The one about fear.

The one about fear.

I love me a horror movie. Like, really very seriously it's my favourite genre. I also enjoy crime fiction and true crime podcasts - my husband and I listened to them at bedtime before the baby arrived, but now we're never in bed at the same time. What I'm trying to say is, I'm completely obsessed with manufacturing fear from the comfort of my bed.

When I was young and beautiful and childless, I worked on the twenty-fifth floor of a big, glass monolith. I used like pressing my wee hayfever-addled face against the glass to peer right down the side all the way to the little ant people on the footpath below. A therapist I was seeing at the time called this ‘psychological self harm’ - where you simulate an unpleasant feeling mentally in order to get an adrenaline kick, a bit like the response self harmers try to illicit. I would get a thrill from the rising fear that would bubble up from the pit of my stomach - it made me suddenly energised enough to make a cup of Blend 43 and get back to work.

I’m lucky that in my almost thirty-one years on this planet I’ve been in almost no situations that generated real fear in me. There have been near misses - walking back to my car at night in an empty car park, turbulence on a Rex flight into Port Macquarie, that sort of thing. So this artificial fear brought on my scary movies or high buildings is as closed as I’ve come to proper, all encompassing fear.

My mother’s cancer diagnosis almost a decade ago scared me in a way I hadn’t been scared before - the way, I assume, all children fear their parents mortality. But my parents did their best to shield us from most of the insidious despair of cancer and she’s now been in remission nine years. I don’t take for granted how beyond lucky we were.

All of this is to say that fear is not an emotion that my brain has allocated much time to. That is until I became a mother and suddenly not only did I fear her untimely demise, I began to consider my own. Lying awake at night listening for her breathing in the baby monitor has become my favourite past time - I live on the knife’s edge of needing her to make enough sound to assure me she’s still alive, but wanting her to remain asleep. But that’s really more parental anxiety than full blow fear.

A few weeks ago, a screwy routine blood test result sent me spiraling beyond parental anxiety into unchartered territory. Suddenly I was terrified - I was terrified that I would be ill again so soon after the illness of my pregnancy; terrified that I would be sick enough that I would have to go back to hospital and endure more cannulas, catheters and other sterile jabbings; I was terrified that my husband would have to shoulder sole parenting and that my baby girl would forget all about me. But most of all, I was terrified that I would die.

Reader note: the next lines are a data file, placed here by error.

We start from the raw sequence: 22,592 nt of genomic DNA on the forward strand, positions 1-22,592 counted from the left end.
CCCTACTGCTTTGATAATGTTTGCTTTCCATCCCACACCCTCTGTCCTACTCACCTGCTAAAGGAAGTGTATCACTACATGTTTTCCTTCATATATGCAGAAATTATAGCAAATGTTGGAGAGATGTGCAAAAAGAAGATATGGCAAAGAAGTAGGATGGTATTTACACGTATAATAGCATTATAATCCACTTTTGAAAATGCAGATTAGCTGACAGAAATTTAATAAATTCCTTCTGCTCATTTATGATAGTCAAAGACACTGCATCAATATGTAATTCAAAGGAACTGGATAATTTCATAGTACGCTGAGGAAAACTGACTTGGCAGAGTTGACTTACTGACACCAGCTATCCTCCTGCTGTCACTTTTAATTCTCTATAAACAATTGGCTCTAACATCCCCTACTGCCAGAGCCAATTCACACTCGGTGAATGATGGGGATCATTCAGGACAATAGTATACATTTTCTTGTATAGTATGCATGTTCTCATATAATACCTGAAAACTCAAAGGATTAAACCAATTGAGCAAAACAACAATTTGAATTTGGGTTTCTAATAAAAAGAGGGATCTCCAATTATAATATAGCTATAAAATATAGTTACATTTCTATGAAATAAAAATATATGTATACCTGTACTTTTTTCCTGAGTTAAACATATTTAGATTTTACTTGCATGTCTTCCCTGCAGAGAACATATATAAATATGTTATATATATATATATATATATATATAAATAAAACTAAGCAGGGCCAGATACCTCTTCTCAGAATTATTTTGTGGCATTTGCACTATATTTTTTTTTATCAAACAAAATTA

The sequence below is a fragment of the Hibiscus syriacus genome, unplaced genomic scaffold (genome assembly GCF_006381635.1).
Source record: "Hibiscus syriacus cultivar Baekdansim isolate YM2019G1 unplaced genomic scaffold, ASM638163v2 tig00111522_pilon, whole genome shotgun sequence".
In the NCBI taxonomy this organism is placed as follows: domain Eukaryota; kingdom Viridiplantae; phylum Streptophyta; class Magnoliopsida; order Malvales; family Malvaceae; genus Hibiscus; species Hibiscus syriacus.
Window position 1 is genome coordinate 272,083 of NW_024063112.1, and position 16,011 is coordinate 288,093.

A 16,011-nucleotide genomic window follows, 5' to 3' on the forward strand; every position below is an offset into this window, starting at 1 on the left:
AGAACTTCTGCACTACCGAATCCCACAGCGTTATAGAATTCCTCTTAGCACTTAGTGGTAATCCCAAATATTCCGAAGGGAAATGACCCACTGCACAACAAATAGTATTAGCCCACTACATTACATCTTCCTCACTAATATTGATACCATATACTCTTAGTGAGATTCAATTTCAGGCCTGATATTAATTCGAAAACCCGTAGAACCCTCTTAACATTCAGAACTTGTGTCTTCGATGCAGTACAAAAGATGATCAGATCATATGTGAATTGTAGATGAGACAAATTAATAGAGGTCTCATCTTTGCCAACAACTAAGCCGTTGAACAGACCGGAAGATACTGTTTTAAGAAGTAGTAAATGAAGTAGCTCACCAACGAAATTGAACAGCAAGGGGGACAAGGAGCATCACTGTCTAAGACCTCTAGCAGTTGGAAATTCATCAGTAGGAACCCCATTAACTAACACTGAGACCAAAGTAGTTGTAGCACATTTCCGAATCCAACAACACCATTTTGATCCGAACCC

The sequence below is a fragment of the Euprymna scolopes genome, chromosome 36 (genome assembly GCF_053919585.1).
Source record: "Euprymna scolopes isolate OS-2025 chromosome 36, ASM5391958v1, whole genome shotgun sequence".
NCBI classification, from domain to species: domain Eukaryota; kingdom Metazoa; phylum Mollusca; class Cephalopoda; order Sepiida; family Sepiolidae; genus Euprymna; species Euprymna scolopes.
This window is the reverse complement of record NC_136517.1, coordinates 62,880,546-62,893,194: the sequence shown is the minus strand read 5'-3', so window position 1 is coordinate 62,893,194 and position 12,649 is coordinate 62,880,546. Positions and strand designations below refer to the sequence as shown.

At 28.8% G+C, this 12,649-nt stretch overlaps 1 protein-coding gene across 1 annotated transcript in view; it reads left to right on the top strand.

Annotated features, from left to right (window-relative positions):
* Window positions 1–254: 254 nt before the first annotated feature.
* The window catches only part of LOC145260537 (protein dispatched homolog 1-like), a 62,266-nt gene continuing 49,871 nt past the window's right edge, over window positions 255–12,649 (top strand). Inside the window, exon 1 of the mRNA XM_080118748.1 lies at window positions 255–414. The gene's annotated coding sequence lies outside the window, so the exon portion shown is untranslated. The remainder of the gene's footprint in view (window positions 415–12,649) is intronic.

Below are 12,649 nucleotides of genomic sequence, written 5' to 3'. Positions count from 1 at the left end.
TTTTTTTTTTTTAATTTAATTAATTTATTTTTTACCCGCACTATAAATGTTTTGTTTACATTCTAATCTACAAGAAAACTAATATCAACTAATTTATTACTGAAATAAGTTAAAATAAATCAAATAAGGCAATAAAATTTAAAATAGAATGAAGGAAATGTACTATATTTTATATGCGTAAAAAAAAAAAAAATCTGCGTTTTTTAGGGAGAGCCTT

It was a visceral fear that sent my core temperature plummeting and left me gulping for air in front of the capsicums at Coles. Suddenly I was THAT person crying hysterically while trying to bag up Brussel Sprouts. It took me a minute to actually work out what I was feeling - I’ve had a couple of panic attacks in my time, and this was not one. It felt similar enough that I was initially fooled. But no, it wasn’t panic - I wasn’t worried about what was going to happen to me, per se. It was sheer terror that my baby would grow up without me. That she would never know me, understand me, love me, like me or have me to rely on. I literally could not live without my mum - and I had assumed that I’d be able to give my daughter the same (as long as I didn’t psychologically scar her too badly along the way). The thought that I wouldn’t be able to be there for her first word, day of school, hair cut, heartbreak, love story, failed test, career triumph broke me in two. I cracked open in the middle of the fresh fruit section of Coles, left my trolley and ran back to my car.

I was lucky, this time, that follow up tests proved there was nothing wrong with me beyond post-natal depletion. Barring some act of God, I’ll be around for my baby for a few years yet. But that first experience of soul sapping fear has changed my make up a little bit - I have an end game to consider beyond just getting through the day, the week, the year. I have to survive and thrive long enough to enjoy my baby. And for her to KNOW me, to have memories of me and to be able to come home from the local RSL one Christmas Eve to tell me, over cask wine, that she slapped her ex-boyfriend square across the face. Because that will be a moment I’ll cherish forever.

The one about being tired.

The one about being tired.

The one about breastfeeding.

The one about breastfeeding.